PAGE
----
Not even debt swelling to $35bn fazes Eskom’s bondholders

Bondholders of Eskom appear to be taking South Africa’s President Cyril Ramaphosa at his word.

Even as data showed the state-owned power utility’s debt is approaching $35 billion, yields on the company’s dollar bonds ticked lower on Wednesday as investors bet the government would step in to prevent any chance of a default.

Read: Eskom’s turnaround imperiled as debt approaches R500bn

“Eskom is too big to fail,” Ramaphosa said at an investor conference organised by Goldman Sachs in Johannesburg, his first engagement with businesses since he won a five-year term in May 8 elections. “If Eskom fails, this economy fails.”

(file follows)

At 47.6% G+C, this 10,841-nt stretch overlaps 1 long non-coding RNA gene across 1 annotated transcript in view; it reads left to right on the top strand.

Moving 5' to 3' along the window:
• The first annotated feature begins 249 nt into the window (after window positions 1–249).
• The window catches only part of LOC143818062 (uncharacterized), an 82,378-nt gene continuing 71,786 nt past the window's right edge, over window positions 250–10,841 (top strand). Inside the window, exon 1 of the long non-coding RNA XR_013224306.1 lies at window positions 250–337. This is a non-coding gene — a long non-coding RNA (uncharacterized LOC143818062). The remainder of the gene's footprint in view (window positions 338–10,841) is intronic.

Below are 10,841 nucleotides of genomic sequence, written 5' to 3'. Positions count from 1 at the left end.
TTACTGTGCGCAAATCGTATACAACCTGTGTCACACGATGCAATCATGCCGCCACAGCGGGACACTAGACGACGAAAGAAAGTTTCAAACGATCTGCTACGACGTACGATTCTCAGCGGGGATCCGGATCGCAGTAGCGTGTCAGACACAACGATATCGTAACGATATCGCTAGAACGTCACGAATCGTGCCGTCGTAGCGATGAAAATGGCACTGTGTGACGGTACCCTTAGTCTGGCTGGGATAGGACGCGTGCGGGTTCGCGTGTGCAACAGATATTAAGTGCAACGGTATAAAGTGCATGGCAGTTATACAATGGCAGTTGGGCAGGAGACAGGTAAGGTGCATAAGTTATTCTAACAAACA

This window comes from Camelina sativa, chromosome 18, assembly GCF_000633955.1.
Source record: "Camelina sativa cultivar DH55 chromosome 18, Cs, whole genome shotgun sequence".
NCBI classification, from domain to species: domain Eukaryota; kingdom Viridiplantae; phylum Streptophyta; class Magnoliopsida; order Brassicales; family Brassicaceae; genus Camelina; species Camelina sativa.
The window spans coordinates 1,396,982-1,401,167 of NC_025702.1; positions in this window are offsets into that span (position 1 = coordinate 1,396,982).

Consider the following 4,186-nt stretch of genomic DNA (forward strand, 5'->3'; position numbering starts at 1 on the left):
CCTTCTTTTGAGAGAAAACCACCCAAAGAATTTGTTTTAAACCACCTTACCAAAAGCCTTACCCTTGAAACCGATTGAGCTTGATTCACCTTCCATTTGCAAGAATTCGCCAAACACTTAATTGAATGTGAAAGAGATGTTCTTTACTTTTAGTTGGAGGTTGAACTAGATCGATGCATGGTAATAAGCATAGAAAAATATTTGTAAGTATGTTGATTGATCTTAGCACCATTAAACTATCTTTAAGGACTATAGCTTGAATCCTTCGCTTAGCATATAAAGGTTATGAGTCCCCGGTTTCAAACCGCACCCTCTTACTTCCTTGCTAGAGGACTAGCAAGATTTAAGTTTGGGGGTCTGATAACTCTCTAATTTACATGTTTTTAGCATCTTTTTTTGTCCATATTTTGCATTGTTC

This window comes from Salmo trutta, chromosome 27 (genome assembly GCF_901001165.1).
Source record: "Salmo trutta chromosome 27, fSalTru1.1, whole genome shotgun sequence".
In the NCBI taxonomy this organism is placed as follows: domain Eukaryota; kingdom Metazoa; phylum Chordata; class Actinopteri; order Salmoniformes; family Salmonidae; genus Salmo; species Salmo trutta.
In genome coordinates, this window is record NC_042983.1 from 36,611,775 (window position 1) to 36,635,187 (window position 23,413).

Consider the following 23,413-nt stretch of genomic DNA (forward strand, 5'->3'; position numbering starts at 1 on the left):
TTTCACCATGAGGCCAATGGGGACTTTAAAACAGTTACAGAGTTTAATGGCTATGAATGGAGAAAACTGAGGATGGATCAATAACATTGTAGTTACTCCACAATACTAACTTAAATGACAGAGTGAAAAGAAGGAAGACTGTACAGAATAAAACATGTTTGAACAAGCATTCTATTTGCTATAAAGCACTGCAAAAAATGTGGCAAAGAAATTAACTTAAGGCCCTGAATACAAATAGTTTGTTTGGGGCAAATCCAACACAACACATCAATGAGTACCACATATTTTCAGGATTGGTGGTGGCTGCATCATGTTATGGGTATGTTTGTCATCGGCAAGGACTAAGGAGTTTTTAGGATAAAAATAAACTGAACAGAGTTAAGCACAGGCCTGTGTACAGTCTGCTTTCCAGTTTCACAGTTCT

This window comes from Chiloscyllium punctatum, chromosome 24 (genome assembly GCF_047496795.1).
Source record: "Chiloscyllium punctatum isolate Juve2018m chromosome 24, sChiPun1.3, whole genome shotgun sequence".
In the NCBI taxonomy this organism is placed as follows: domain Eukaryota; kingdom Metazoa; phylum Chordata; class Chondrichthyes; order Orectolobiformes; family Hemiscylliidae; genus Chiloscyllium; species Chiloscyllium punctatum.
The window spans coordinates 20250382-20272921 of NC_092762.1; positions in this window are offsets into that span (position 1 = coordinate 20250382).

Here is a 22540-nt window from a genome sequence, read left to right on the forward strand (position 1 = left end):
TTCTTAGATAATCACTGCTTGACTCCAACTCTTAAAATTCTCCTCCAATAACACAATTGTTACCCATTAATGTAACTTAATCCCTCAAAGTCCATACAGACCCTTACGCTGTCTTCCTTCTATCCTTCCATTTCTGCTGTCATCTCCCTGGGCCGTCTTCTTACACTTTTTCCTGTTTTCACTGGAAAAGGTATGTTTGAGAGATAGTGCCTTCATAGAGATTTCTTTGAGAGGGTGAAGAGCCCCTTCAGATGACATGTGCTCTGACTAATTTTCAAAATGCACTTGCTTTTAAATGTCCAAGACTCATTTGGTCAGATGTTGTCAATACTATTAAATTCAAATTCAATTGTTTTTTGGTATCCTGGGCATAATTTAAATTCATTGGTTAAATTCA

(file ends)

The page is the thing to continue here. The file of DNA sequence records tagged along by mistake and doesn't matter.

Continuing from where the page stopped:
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Yields on Eskom’s $1.75 billion of 2021 securities dropped three basis points to 6.31%, and are trading well below the average of 7.24% over the past year. The yield is down 14 basis points since May 8, when Ramaphosa’s ruling African National Congress won a majority in parliamentary elections. Rates on dollar bonds due 2023, 2025 and 2028 also declined.

Eskom’s dollar bonds are rated CCC+ at S&P Global Ratings, seven levels below investment grade and five steps lower than South Africa’s sovereign assessment.